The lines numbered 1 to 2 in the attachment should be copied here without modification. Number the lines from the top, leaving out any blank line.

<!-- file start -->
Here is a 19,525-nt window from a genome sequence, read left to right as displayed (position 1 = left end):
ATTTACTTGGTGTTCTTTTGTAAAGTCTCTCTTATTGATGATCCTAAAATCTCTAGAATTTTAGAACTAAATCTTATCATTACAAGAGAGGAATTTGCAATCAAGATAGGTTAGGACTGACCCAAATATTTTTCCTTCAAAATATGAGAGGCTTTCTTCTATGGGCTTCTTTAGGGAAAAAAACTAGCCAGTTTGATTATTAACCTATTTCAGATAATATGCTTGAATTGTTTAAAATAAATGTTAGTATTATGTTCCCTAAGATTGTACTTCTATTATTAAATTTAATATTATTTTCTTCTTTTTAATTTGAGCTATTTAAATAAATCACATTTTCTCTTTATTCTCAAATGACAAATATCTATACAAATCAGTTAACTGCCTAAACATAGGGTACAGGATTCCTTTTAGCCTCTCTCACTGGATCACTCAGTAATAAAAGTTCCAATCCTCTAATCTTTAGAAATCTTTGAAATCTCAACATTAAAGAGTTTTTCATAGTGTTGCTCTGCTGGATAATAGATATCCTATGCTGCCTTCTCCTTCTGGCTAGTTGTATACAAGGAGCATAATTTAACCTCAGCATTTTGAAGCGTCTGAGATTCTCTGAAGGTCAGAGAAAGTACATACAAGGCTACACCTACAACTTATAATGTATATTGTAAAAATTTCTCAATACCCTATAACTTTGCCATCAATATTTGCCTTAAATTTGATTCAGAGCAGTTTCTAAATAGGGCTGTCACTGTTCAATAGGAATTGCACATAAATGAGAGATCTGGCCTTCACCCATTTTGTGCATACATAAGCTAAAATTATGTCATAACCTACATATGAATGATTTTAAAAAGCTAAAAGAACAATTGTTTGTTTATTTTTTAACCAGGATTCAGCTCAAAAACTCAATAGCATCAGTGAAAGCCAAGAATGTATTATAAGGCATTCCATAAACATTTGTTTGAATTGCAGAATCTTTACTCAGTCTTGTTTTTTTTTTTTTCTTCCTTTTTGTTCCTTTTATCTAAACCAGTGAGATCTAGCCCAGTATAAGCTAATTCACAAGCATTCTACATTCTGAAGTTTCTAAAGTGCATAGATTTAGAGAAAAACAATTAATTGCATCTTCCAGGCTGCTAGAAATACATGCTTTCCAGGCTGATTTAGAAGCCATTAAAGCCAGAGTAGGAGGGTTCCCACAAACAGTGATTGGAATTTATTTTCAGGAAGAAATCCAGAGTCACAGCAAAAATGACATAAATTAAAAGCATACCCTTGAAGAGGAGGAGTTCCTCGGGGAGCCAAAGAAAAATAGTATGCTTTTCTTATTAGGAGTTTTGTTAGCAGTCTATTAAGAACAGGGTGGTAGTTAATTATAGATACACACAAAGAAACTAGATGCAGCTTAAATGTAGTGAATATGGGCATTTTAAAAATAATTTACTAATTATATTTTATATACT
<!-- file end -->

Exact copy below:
Here is a 19,525-nt window from a genome sequence, read left to right as displayed (position 1 = left end):
ATTTACTTGGTGTTCTTTTGTAAAGTCTCTCTTATTGATGATCCTAAAATCTCTAGAATTTTAGAACTAAATCTTATCATTACAAGAGAGGAATTTGCAATCAAGATAGGTTAGGACTGACCCAAATATTTTTCCTTCAAAATATGAGAGGCTTTCTTCTATGGGCTTCTTTAGGGAAAAAAACTAGCCAGTTTGATTATTAACCTATTTCAGATAATATGCTTGAATTGTTTAAAATAAATGTTAGTATTATGTTCCCTAAGATTGTACTTCTATTATTAAATTTAATATTATTTTCTTCTTTTTAATTTGAGCTATTTAAATAAATCACATTTTCTCTTTATTCTCAAATGACAAATATCTATACAAATCAGTTAACTGCCTAAACATAGGGTACAGGATTCCTTTTAGCCTCTCTCACTGGATCACTCAGTAATAAAAGTTCCAATCCTCTAATCTTTAGAAATCTTTGAAATCTCAACATTAAAGAGTTTTTCATAGTGTTGCTCTGCTGGATAATAGATATCCTATGCTGCCTTCTCCTTCTGGCTAGTTGTATACAAGGAGCATAATTTAACCTCAGCATTTTGAAGCGTCTGAGATTCTCTGAAGGTCAGAGAAAGTACATACAAGGCTACACCTACAACTTATAATGTATATTGTAAAAATTTCTCAATACCCTATAACTTTGCCATCAATATTTGCCTTAAATTTGATTCAGAGCAGTTTCTAAATAGGGCTGTCACTGTTCAATAGGAATTGCACATAAATGAGAGATCTGGCCTTCACCCATTTTGTGCATACATAAGCTAAAATTATGTCATAACCTACATATGAATGATTTTAAAAAGCTAAAAGAACAATTGTTTGTTTATTTTTTAACCAGGATTCAGCTCAAAAACTCAATAGCATCAGTGAAAGCCAAGAATGTATTATAAGGCATTCCATAAACATTTGTTTGAATTGCAGAATCTTTACTCAGTCTTGTTTTTTTTTTTTTCTTCCTTTTTGTTCCTTTTATCTAAACCAGTGAGATCTAGCCCAGTATAAGCTAATTCACAAGCATTCTACATTCTGAAGTTTCTAAAGTGCATAGATTTAGAGAAAAACAATTAATTGCATCTTCCAGGCTGCTAGAAATACATGCTTTCCAGGCTGATTTAGAAGCCATTAAAGCCAGAGTAGGAGGGTTCCCACAAACAGTGATTGGAATTTATTTTCAGGAAGAAATCCAGAGTCACAGCAAAAATGACATAAATTAAAAGCATACCCTTGAAGAGGAGGAGTTCCTCGGGGAGCCAAAGAAAAATAGTATGCTTTTCTTATTAGGAGTTTTGTTAGCAGTCTATTAAGAACAGGGTGGTAGTTAATTATAGATACACACAAAGAAACTAGATGCAGCTTAAATGTAGTGAATATGGGCATTTTAAAAATAATTTACTAATTATATTTTATATACT